Nominalism is a philosophical position developed in the Middle Ages. The intricate debates and resulting variations of this idea can get quite complicated.¹ So for instructional purposes nominalism is usually boiled down to two main forms.
One form of nominalism rejects the existence of abstract concepts.
Another form of nominalism contends that eternal, universal essences of things (e.g. cat, boat, diamond) are not real in themselves but merely concepts devised by human beings.
This second type of nominalism arose in response to one form of realism in which universal essences are taken as more real than any individual temporal manifestation.
In rejecting realism, William of Occam (circa 1288-1348) maintained that only individuals exist, and universal substances are only constructions from vocal sounds.
While this might seem an esoteric and irrelevant point at first, it’s important to realize that the claims of some contemporary skeptics and poststructuralists are quite similar to Occam’s, even though some say that poststructuralism and, more generally, postmodernism represent entirely new developments in the history of ideas.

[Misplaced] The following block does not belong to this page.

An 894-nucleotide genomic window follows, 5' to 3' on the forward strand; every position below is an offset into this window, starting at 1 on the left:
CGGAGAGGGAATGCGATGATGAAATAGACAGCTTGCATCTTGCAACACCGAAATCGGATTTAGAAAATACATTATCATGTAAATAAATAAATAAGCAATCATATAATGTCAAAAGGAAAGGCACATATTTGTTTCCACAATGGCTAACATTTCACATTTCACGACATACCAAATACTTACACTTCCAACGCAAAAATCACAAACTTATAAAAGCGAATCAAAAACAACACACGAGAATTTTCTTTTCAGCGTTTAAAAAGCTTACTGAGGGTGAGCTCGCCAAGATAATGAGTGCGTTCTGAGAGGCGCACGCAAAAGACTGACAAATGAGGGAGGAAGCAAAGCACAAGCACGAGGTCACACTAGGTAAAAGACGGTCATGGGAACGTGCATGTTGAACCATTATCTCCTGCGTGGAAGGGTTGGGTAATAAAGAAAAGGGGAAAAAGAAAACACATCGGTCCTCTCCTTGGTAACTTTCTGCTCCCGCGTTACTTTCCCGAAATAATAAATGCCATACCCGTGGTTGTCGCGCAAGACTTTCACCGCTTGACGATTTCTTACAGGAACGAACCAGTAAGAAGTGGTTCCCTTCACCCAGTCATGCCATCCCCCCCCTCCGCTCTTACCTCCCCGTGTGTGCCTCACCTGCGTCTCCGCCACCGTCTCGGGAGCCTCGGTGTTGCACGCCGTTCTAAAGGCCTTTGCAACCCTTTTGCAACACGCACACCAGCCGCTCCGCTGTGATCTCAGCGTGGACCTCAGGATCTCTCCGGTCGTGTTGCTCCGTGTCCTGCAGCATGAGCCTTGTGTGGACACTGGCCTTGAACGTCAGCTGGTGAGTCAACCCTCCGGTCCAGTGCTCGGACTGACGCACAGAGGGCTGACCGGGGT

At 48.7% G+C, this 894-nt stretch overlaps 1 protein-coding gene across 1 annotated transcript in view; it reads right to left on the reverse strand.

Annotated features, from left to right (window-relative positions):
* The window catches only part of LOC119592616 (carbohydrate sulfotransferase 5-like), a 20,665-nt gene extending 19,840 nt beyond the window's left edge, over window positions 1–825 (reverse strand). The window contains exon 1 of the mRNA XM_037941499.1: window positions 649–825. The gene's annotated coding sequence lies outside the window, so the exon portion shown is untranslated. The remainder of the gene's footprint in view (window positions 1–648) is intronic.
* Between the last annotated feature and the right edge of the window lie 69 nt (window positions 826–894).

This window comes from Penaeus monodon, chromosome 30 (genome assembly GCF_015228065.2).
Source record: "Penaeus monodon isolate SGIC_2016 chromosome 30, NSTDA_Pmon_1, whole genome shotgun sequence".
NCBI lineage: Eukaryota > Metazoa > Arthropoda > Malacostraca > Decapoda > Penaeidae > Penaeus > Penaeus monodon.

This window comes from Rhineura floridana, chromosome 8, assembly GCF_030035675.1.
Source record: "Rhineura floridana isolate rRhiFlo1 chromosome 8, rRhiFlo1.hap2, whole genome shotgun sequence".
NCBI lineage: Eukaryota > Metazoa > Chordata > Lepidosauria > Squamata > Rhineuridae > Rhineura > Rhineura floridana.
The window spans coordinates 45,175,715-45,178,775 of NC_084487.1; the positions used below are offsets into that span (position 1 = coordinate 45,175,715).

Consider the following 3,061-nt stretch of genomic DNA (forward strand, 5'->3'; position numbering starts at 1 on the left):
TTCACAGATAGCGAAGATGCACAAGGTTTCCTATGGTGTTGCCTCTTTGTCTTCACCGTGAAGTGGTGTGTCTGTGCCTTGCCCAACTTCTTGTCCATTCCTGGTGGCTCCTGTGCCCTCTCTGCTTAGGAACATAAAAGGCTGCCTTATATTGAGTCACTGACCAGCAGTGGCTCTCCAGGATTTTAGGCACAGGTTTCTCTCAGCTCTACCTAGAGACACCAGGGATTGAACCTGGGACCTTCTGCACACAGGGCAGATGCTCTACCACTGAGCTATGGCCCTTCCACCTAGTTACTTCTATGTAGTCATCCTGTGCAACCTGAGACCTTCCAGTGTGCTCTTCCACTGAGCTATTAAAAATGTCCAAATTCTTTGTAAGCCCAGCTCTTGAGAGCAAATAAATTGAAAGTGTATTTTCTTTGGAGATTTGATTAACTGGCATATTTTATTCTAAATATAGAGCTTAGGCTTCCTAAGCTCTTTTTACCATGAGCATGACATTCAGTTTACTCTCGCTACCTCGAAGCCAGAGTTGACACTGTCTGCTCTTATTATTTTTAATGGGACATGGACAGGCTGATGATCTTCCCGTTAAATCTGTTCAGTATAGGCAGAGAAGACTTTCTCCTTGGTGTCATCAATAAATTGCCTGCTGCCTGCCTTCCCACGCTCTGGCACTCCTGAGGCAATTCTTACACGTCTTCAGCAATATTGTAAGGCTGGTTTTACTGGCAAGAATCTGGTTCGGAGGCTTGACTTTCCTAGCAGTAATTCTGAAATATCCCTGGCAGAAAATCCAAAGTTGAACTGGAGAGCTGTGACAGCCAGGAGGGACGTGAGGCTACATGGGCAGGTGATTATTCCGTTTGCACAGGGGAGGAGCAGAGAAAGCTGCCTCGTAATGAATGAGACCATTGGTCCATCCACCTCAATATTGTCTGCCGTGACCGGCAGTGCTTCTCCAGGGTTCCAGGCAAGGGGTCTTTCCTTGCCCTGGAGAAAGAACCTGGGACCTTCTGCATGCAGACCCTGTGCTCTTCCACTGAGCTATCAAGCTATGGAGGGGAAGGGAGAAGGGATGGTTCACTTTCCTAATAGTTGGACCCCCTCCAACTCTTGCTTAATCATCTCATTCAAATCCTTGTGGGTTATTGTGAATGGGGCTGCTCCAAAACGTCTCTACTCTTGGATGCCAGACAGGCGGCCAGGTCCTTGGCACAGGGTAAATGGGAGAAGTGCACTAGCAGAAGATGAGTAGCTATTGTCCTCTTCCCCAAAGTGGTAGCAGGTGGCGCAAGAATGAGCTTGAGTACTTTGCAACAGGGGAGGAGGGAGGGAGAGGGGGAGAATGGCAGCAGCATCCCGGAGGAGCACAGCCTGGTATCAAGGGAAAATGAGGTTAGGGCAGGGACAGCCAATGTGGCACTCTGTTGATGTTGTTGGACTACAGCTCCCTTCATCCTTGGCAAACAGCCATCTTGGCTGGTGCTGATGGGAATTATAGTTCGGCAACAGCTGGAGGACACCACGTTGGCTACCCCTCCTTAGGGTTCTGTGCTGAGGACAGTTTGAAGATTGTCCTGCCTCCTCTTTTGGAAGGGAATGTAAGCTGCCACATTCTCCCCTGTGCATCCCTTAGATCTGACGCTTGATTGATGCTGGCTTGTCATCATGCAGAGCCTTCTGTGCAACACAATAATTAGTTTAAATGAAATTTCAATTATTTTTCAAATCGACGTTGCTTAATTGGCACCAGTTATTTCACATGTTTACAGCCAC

Poststructuralists do, however, emphasize the role of social power in defining allegedly universal truths. Poststructuralists also examine the role of social power in creating, reproducing and legitimizing stereotypes.
But even this isn’t a particularly new development. For centuries writers and poets have done much the same—that is, they’ve deconstructed taken-for-granted truth claims, be these supposedly “eternal” or “natural” truths.
¹ Probably the best secondary source covering these complexities is Frederick Copleston’s A History of Philosophy, Volumes 2-3.
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